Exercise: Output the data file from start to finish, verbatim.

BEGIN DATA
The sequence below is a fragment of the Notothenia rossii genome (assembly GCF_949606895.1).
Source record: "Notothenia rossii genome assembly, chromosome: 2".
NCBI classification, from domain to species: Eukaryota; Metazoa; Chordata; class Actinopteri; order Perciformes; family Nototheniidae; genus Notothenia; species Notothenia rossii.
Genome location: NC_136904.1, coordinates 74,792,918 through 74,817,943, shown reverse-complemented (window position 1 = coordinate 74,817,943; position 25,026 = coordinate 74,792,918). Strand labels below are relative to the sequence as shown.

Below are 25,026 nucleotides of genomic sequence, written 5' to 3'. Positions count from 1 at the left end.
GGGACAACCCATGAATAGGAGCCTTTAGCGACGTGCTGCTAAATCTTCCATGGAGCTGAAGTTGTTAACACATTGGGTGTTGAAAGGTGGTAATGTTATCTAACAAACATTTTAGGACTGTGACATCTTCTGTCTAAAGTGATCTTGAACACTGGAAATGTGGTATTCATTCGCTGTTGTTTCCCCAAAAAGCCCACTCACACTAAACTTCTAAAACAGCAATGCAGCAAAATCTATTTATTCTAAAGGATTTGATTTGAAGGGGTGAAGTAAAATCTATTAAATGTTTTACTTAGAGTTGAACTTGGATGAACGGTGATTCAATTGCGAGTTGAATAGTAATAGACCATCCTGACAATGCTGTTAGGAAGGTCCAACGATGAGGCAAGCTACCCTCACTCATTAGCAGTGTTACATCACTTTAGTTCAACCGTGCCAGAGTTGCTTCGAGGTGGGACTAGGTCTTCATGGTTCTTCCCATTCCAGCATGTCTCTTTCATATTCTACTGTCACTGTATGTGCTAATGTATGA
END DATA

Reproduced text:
The sequence below is a fragment of the Notothenia rossii genome (assembly GCF_949606895.1).
Source record: "Notothenia rossii genome assembly, chromosome: 2".
NCBI classification, from domain to species: Eukaryota; Metazoa; Chordata; class Actinopteri; order Perciformes; family Nototheniidae; genus Notothenia; species Notothenia rossii.
Genome location: NC_136904.1, coordinates 74,792,918 through 74,817,943, shown reverse-complemented (window position 1 = coordinate 74,817,943; position 25,026 = coordinate 74,792,918). Strand labels below are relative to the sequence as shown.

Below are 25,026 nucleotides of genomic sequence, written 5' to 3'. Positions count from 1 at the left end.
GGGACAACCCATGAATAGGAGCCTTTAGCGACGTGCTGCTAAATCTTCCATGGAGCTGAAGTTGTTAACACATTGGGTGTTGAAAGGTGGTAATGTTATCTAACAAACATTTTAGGACTGTGACATCTTCTGTCTAAAGTGATCTTGAACACTGGAAATGTGGTATTCATTCGCTGTTGTTTCCCCAAAAAGCCCACTCACACTAAACTTCTAAAACAGCAATGCAGCAAAATCTATTTATTCTAAAGGATTTGATTTGAAGGGGTGAAGTAAAATCTATTAAATGTTTTACTTAGAGTTGAACTTGGATGAACGGTGATTCAATTGCGAGTTGAATAGTAATAGACCATCCTGACAATGCTGTTAGGAAGGTCCAACGATGAGGCAAGCTACCCTCACTCATTAGCAGTGTTACATCACTTTAGTTCAACCGTGCCAGAGTTGCTTCGAGGTGGGACTAGGTCTTCATGGTTCTTCCCATTCCAGCATGTCTCTTTCATATTCTACTGTCACTGTATGTGCTAATGTATGA